Updated 29/8/17

Meaningful connection, James Wharton suggests at one point in his latest book, is in part a motivator for chemsex.  The quest for connection is also what makes the difference between a book that touches you, grips you, and fully engages you, and one that does not.  Something for the Weekend is Wharton’s second book, chronicling his chemsex use, following on from the success of 2013’s Out in the Army, chronicling his time as a gay soldier.  In both cases, I struggled to get a connection with the author.   Out in the Army was in part promoted by his connection during his army days with Prince Harry, and this latest book is seen – in the words of the Attitude magazine quote on the front a cover – as ‘a terrifying peek into the dark underbelly of gay pride’.  Peek it is.  A fuller look it isn’t.

Wharton has achieved a lot, and pumping out two high-profile books is no small matter, but you always get the sense he’s holding back, telling you a fraction of the story, editing and editing.  That’s inevitable perhaps given the nature of these stories.  The trick therefore is to avoid the reader constantly thinking it.  Moreover, and it’s much clearer in this book, is the sense that Wharton is not trying to figure out who he is and what he wants, but rather he’s constantly seeming to try and work out what he should be doing, what he should be about.  A being in search of meaning.  It’s like being a paying spectator at a therapy session.

The book therefore feels a performance for many of its pages.  The moments of real strength come when Wharton suggests he still engages in chemsex, and particularly, when he acknowledges that some people manage chemsex and have it as part of their life.  This element of the chemsex phenomenon is rarely spoken about, much as it isn’t with many other drugs.  The obvious exception to this being alcohol.  A substance with many victims and alcoholics whose lives often collapse amidst the quest for booze.  Somehow, our culture manages to cope, crudely accepting a few alcoholic casualties so long as we can join long quest for discounted Prosecco.  Maybe that’s fucked up and cynical, but is it any more fucked up and cynical than prohibition?

A particularly powerful – albeit obviously calculated to be – powerful moment is when he reveals that he was the basis for an article by his friend, Attitude editor, Matt Cain.  Cain’s article on someone who was raped during a chemsex session (also note once again the source of the quote on the front of the book).  He reveals that he went under on G, and awoke to find a fat Turkish guy who a friend had invited over off Grindr (unknown to Wharton).  The new guest had been busily fucking Wharton while he was unconscious, and Wharton awoke to find the man beside him.  As in a later section, the fatness/attractiveness of the person seems to be a key element.  Almost suggesting that if he’d been fucked by a hot guy on G, he wouldn’t have minded.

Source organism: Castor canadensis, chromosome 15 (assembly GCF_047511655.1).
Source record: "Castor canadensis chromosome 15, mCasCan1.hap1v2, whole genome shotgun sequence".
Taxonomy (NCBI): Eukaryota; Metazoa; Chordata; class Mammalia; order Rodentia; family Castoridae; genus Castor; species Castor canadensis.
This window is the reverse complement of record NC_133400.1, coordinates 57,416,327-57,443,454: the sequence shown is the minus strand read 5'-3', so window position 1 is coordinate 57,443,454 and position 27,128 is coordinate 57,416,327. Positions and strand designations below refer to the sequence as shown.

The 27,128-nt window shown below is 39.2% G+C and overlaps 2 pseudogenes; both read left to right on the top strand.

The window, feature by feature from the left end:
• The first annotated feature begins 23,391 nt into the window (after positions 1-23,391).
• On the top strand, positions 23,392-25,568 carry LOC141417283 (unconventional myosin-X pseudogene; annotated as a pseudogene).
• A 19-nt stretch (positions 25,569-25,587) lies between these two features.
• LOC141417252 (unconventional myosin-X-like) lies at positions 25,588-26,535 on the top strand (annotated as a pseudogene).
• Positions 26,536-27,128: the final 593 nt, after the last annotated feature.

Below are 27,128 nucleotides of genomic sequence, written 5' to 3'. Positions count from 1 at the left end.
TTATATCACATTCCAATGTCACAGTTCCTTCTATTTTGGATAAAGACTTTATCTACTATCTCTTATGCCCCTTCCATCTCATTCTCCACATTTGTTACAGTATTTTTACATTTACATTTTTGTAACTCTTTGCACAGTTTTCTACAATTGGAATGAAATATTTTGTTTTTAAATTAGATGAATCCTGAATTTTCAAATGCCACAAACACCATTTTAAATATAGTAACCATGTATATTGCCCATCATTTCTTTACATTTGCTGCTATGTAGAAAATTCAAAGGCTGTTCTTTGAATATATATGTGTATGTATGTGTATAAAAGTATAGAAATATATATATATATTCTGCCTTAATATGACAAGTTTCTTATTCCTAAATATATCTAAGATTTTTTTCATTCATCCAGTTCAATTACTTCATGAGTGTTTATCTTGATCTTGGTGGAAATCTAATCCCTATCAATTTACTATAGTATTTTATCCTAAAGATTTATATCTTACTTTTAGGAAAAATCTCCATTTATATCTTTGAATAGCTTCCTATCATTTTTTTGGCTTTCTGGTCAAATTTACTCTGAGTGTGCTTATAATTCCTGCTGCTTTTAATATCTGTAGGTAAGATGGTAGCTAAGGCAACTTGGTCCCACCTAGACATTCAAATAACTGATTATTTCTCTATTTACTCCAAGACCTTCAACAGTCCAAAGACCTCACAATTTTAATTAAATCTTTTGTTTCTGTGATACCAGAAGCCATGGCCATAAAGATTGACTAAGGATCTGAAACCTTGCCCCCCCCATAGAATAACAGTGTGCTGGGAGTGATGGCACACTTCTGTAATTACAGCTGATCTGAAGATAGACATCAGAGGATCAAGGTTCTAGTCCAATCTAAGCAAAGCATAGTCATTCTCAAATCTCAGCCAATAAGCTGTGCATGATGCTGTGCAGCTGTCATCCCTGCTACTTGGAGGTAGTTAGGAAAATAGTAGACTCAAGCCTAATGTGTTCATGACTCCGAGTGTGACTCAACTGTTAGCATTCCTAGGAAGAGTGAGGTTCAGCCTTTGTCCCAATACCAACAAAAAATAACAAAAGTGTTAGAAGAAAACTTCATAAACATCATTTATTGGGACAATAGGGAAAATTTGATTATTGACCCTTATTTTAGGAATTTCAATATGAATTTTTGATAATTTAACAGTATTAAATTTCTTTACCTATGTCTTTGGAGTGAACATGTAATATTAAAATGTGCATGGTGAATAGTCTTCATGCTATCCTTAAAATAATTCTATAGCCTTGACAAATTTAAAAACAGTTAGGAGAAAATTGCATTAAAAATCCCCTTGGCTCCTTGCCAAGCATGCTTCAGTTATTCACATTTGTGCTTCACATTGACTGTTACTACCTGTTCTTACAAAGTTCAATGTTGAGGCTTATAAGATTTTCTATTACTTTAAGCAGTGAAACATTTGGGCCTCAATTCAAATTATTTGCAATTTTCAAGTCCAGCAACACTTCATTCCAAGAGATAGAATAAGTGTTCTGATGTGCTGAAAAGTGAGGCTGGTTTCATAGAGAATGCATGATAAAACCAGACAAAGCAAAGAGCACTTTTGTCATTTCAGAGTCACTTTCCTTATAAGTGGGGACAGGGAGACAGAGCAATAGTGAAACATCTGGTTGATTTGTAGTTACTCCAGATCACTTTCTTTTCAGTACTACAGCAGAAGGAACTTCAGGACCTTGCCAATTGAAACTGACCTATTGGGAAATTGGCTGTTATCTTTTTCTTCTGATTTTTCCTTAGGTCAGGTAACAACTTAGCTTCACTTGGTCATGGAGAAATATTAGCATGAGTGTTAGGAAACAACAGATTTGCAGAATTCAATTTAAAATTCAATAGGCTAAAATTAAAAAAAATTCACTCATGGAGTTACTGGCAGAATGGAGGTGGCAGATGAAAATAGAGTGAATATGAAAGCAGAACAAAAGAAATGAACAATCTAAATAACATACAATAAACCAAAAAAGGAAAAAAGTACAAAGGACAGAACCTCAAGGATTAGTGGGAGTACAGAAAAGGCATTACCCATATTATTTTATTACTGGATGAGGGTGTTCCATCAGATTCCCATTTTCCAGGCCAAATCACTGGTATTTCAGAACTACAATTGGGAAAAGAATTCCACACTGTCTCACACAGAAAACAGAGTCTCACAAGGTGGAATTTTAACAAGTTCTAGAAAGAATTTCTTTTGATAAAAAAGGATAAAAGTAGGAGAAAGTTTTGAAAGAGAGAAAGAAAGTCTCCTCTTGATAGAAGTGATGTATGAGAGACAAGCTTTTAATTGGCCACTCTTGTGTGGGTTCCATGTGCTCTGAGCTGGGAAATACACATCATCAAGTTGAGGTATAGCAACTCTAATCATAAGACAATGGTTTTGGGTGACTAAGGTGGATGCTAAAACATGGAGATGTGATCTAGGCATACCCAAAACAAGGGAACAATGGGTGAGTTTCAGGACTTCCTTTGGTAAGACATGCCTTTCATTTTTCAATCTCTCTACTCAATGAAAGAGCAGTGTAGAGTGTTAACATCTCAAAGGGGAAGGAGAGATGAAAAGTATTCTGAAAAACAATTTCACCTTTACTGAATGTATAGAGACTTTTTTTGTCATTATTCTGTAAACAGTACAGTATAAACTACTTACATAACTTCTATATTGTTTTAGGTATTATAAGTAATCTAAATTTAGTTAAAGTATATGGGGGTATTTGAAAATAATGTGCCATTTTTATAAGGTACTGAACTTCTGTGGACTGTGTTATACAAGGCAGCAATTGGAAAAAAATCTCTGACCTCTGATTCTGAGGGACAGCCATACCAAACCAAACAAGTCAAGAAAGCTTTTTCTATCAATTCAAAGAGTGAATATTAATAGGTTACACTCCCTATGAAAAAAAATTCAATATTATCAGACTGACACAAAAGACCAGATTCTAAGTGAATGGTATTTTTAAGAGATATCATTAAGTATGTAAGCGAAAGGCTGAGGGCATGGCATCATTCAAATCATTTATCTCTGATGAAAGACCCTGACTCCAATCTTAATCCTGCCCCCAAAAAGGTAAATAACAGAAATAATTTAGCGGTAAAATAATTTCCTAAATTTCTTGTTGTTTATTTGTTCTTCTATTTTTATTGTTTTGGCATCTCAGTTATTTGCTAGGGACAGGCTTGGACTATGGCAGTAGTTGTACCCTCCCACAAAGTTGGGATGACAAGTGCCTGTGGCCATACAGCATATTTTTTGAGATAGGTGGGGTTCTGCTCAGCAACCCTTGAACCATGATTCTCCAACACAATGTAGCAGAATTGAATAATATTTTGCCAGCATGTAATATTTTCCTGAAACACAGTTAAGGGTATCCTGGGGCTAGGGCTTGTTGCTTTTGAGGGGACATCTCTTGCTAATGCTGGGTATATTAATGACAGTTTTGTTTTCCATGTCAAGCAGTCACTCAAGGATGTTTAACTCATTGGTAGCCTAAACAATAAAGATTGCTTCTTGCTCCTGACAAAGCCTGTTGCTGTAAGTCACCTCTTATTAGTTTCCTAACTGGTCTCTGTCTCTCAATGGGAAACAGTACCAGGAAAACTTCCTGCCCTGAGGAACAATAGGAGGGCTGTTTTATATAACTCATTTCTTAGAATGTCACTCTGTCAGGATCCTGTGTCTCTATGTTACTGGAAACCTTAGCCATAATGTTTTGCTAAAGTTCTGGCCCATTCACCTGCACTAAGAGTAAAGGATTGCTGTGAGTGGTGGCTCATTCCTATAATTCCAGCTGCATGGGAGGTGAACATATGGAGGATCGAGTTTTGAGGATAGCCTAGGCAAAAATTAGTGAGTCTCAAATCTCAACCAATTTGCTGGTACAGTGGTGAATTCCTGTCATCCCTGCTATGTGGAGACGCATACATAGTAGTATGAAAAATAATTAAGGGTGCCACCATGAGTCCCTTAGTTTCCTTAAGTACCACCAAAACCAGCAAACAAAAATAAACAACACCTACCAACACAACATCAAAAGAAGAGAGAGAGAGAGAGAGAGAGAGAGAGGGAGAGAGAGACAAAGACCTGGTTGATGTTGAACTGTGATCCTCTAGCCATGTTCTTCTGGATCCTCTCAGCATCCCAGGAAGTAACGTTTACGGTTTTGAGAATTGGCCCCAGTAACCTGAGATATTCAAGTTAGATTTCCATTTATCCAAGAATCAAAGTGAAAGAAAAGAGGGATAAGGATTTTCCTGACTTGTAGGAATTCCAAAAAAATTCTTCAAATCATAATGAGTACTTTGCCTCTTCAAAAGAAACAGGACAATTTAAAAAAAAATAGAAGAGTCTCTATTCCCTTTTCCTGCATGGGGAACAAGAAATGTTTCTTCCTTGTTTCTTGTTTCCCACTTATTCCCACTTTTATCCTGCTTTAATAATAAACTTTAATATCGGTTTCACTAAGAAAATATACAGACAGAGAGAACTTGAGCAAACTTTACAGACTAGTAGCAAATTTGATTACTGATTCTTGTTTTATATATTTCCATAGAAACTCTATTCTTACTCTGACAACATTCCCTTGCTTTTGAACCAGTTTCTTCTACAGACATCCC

Attractiveness and consent, both as connected issues and as separate issues are not much discussed in this book but they seem rather critical to a discussion of chemsex, particularly within the context of modern gay culture.  What are the consensual norms of the chemsex space and how are these arrived at and understood?  When horny and demanding to be fucked by anyone and everyone, is that sad and tragic or a liberation of desire?  A form of pure desire beyond the constructed norms of society?

The book focuses more on the chems than the sex – no lurid details of Wharton’s sex life to be found here – and like so many other gay chemsex publications do, it worships at the alter we’ve come to know as David Stuart of 55 Dean Street.  Maybe Stuart is magnificent but I’m always dubious of people hailed with mythical god-like qualities.  They usually end up drinking the Kool-Aid.  He undoubtedly does some important work but I’d be more comfortable if we dialled back on the Sainthood process just a tad.

Overall this is an important book and specifically, an important contribution to the discussion around chemsex but it also has many limitations.  At the end, more than anything about the contents, I found myself almost screaming at Wharton to figure out the life that was right for him and not the life he thought he should have.  He notes at one point the controversy surrounding his previous remarks that saunas should be closed down and indicates he was a ‘dick’ for thinking that, the implication is – as a married gay man – he was reflecting the values he thought he should be presenting.  Now, he thinks that was a stupid thing to say as a guy who has engaged in chemsex.  Yet what he really thinks, I haven’t a clue.  Nor, I suspect does Wharton.

Perhaps, after all, he was successful in forging a connection with this reader.  I just hope he now steps away from the media for a time to reflect on what matters to him, and not the presentation of himself he thinks he owes us.  Meanwhile, the chemsex debate goes on.

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